I happen to disagree with the majority of respondents on the poll. I don’t think that Mbeki has sent a clear message to his government that corruption won’t be tolerated. The only message that he is conveying is that if you support my rivals or go up against me, then your corruption won’t be tolerated. Even though the government may be passing bills to make corruption more difficult, and have of late in terms of the National Anti-Corruption Forum been sending signals that they are hardening their attitudes on corruption, other than Zuma’s dismissal, they’re not doing anything particularly bold to stamp out corruption. And while government might be making more of an effort to fight corruption in local government, that probably has a lot to do with pressure to deliver basic services from the many violent community protests against poor service delivery. This, ahead of the next local government elections which will probably occur in around February 2006.

The people involved in the oilgate scandal are all close to Mbeki’s camp – I don’t see him taking any action against them. The NPA has said that it will not be investigating oilgate. The matter is being looked into by the Public Protector, Laurence Mushwana who says he will be releasing his report at the end of this month. In August last year, Mushwana was one of 179 members of parliament and former parliamentarians under investigation in connection with a R13m travel voucher scam. I’m not sure what the outcome of that was, but travelgate is a perfect example of how the president has failed to act against corruption in the ANC. As for the five implicated MP’s who gave up their seats voluntarily, the SABC reported last week that it had evidence that they were forced to resign by the ANC, according to thier plea bargain agreements they were supposed to keep their seats. Rumour has it that they were Zuma supporters, but obviously I can’t verify that.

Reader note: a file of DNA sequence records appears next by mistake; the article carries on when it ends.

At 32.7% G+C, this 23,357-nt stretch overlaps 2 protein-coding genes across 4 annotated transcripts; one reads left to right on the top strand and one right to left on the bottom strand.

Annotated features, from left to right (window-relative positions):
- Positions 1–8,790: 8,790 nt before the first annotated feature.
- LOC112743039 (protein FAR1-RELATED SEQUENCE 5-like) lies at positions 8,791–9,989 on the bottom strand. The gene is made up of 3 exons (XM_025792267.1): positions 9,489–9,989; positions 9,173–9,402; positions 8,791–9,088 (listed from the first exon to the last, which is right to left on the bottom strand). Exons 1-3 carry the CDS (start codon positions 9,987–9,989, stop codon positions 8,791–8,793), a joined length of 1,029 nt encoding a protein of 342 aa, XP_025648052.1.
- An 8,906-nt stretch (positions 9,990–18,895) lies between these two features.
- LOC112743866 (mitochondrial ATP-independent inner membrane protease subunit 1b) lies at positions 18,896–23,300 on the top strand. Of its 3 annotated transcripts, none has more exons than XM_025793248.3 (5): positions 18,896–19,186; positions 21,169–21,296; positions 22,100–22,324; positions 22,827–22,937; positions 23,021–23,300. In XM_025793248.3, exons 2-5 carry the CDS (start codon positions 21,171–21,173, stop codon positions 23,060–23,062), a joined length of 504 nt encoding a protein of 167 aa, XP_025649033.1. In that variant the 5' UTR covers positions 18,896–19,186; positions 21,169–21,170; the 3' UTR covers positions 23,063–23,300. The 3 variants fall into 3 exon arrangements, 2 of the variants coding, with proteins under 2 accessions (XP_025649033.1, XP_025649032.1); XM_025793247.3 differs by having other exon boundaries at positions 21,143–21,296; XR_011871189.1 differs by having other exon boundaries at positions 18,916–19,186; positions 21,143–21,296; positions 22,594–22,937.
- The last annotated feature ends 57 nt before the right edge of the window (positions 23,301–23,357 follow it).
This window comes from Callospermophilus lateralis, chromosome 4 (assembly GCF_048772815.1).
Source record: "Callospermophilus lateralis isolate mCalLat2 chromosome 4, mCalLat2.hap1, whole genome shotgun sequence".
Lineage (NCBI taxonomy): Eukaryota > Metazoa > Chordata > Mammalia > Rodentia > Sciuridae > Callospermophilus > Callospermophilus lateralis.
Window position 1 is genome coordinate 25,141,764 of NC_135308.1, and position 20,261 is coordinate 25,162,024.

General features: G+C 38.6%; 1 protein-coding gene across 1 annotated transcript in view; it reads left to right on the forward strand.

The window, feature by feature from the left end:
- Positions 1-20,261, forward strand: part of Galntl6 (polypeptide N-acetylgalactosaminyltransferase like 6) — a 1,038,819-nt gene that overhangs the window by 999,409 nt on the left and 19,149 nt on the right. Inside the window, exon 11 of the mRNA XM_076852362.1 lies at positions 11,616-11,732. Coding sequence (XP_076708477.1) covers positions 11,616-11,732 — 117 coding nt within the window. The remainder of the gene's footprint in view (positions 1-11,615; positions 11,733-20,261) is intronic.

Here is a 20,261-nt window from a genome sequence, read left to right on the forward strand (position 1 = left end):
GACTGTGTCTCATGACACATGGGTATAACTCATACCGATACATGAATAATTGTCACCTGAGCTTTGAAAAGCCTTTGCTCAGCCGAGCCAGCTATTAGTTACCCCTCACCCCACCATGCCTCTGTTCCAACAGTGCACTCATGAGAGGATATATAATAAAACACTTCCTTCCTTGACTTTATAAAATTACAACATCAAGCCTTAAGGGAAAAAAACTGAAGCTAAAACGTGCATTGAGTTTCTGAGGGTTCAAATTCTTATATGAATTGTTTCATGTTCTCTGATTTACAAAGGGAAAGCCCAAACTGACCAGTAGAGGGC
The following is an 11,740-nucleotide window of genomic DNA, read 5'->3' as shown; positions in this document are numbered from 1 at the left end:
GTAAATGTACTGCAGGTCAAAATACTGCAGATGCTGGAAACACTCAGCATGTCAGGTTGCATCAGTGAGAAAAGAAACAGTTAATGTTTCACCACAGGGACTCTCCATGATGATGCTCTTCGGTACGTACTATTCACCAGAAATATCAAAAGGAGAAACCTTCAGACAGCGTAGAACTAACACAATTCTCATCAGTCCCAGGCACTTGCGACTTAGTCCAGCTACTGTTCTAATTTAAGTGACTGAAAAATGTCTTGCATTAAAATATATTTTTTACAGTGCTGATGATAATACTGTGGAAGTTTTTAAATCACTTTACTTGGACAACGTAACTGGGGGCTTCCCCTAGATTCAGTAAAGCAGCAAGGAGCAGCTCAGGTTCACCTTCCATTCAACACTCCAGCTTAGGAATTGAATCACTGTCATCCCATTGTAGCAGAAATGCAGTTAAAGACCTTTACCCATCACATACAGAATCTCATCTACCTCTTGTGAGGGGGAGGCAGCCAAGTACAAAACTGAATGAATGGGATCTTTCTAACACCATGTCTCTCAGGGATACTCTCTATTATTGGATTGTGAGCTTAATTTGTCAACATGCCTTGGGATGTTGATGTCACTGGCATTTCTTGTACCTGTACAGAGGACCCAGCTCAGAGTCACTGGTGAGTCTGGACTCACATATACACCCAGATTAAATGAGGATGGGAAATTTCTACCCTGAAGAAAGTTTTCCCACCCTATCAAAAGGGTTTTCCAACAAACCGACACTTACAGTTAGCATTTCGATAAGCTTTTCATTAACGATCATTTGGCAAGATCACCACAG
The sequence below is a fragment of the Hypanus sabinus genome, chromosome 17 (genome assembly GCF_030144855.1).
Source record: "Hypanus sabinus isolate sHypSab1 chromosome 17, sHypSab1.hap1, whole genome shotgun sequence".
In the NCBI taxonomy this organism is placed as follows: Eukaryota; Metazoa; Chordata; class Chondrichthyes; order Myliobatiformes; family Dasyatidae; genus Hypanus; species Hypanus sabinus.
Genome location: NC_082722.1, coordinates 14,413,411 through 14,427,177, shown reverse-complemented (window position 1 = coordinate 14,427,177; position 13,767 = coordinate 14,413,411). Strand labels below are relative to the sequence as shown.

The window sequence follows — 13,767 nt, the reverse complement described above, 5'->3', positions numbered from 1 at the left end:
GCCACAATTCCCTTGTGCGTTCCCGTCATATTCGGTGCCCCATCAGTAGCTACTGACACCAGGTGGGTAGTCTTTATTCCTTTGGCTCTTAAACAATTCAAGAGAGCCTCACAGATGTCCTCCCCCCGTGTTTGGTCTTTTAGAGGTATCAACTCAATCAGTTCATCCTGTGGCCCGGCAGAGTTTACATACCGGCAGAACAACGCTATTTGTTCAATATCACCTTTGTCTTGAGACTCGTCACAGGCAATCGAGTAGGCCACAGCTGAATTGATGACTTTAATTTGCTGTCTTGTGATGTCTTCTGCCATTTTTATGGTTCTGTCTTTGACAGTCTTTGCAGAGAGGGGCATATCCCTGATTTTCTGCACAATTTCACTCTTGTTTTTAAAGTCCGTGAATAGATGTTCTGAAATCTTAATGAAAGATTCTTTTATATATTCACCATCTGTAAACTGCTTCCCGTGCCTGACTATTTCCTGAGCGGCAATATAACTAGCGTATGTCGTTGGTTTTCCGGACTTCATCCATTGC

Thursday, July 14, 2005

Why?

"The first reason I became a suicide bomber was because my friend was killed. The second reason I did it is because I didn't want to go to school. I would become a martyr and go to my God. It's better than being a singer or a footballer. It's better than everything"

The words of would be Palestinian suicide bomber, 15 year old Hussam Abdo. He was arrested by Israeli troops before detonating his charge.

Yesterday on BBC World I saw at least five different interviews with an array of experts, analysts and politicians, all attempting to answer the same questions – why? Why were the terrorists seemingly ordinary young British Muslims? How could they have arisen from within our own society? How could they have bombed their fellow citizens?